One of my major interests is how diet affects health, and I have read a lot of books on this topic. Most recently, this book by Michael Pollan, who also wrote The Ominvore's Dilemma (which I haven't read). In Defense of Food is excellent. He doesn't try to scare people into veganism, but he shows very reasonably, how we can make better food choices, which affect not only our own health, but the whole food chain, in a positive way. His basic premise is: "Eat food. Not too much. Mostly plants."
"Eat food" refers to Pollan's opinion that "the most important fact about any food is not its nutrient content but its degree of processing". Therefore we should be eating food as close to its natural state as possible, and avoiding processed food "products".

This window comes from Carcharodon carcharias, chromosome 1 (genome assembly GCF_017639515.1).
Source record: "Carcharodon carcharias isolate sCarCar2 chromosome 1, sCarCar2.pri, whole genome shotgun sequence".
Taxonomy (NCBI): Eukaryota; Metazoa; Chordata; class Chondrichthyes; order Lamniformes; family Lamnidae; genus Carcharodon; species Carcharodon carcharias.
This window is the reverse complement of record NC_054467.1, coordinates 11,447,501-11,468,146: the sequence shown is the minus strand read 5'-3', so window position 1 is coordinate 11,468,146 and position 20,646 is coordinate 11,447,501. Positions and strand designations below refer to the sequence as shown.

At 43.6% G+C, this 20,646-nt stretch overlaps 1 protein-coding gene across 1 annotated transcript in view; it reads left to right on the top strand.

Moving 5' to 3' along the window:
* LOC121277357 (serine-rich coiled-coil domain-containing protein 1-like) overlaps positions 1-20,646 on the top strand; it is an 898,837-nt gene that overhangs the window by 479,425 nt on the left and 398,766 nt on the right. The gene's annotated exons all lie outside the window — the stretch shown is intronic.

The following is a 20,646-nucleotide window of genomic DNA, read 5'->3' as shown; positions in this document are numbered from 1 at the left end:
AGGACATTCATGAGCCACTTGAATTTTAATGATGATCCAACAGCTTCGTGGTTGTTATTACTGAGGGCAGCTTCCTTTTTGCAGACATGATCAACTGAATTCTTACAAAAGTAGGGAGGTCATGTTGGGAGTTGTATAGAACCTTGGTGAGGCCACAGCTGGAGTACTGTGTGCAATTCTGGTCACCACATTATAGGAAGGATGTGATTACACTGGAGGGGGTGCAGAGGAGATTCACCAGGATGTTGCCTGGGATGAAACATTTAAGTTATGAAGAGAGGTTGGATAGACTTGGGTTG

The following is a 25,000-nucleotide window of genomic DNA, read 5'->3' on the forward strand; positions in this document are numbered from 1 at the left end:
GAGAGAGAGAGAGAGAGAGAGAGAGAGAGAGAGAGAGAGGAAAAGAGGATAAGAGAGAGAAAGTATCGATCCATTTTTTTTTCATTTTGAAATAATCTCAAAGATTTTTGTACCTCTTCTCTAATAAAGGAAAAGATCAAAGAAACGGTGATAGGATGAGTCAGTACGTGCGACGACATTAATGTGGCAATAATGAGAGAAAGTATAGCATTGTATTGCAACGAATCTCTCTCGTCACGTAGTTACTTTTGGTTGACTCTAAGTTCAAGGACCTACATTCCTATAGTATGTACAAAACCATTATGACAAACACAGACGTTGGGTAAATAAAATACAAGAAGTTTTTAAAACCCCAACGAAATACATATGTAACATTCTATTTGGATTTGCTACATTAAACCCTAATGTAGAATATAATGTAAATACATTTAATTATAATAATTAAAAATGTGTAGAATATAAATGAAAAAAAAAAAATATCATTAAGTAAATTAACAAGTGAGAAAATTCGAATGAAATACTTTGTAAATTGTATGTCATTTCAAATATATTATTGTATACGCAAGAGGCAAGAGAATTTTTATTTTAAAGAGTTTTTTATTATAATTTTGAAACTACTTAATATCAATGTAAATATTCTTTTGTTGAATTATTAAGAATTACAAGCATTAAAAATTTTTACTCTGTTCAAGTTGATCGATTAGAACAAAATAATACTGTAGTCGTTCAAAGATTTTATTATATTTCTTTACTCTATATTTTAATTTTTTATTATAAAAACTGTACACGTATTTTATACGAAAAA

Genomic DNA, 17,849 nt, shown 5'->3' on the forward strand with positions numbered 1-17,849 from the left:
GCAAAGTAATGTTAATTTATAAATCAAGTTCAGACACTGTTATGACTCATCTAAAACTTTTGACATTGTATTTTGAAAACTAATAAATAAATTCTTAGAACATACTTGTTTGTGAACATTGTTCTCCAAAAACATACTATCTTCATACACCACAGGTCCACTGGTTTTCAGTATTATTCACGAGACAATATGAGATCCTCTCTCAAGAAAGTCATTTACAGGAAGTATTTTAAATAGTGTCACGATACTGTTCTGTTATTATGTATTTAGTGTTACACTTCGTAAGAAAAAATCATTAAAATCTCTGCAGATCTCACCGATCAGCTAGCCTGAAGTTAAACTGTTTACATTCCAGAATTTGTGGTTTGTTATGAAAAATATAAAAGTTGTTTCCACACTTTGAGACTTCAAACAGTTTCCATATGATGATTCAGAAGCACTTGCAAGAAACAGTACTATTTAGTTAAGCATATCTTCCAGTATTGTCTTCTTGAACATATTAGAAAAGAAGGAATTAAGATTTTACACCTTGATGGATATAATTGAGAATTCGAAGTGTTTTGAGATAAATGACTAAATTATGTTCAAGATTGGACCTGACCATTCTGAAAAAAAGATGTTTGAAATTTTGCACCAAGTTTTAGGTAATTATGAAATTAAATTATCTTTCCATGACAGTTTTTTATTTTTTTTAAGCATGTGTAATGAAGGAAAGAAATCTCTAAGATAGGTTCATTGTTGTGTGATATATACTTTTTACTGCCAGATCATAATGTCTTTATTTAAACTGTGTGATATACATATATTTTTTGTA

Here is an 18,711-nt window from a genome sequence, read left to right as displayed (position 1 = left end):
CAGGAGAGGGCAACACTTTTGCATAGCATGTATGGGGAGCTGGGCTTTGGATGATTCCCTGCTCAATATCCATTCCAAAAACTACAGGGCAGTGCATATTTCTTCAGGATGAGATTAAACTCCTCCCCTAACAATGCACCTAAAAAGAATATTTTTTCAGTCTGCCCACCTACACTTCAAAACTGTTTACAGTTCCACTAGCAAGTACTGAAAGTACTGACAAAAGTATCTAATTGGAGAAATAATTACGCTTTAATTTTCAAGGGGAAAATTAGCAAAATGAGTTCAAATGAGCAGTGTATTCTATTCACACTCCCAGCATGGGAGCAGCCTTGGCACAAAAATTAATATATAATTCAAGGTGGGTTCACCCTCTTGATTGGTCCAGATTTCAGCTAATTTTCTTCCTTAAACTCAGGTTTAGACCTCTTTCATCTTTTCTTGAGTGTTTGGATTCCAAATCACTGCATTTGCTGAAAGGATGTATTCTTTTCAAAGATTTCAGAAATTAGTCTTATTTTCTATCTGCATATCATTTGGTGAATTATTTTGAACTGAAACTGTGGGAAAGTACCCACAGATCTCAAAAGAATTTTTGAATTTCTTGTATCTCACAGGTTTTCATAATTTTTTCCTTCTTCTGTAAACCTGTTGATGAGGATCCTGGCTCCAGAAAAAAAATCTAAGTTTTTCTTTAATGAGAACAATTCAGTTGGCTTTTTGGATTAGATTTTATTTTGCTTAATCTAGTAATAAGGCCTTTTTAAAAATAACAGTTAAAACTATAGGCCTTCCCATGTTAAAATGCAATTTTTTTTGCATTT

"Not too much" refers to Pollan's thoughts on good eating habits: eating regular meals instead of grazing all day long, eating less food but better quality, sitting down at the table, eating slowly, cooking at home, and even gardening.
Finally, "mostly plants" means just that: "a diet rich in vegetables and fruits reduces the risk of dying from all the Western diseases." Pollan does not require full fledged vegetarianism or veganism - eating very small amounts of meat is still acceptable and beneficial in his book.
I found this to be an eloquent exploration of our modern eating habits and how we do have the power to make small changes that have enormous impact. Read more about my own personal take on food at my health and fitness blog here: http://fitandfabulousatforty.blogspot.com/2008/03/transition-from-flexitarian-to.html
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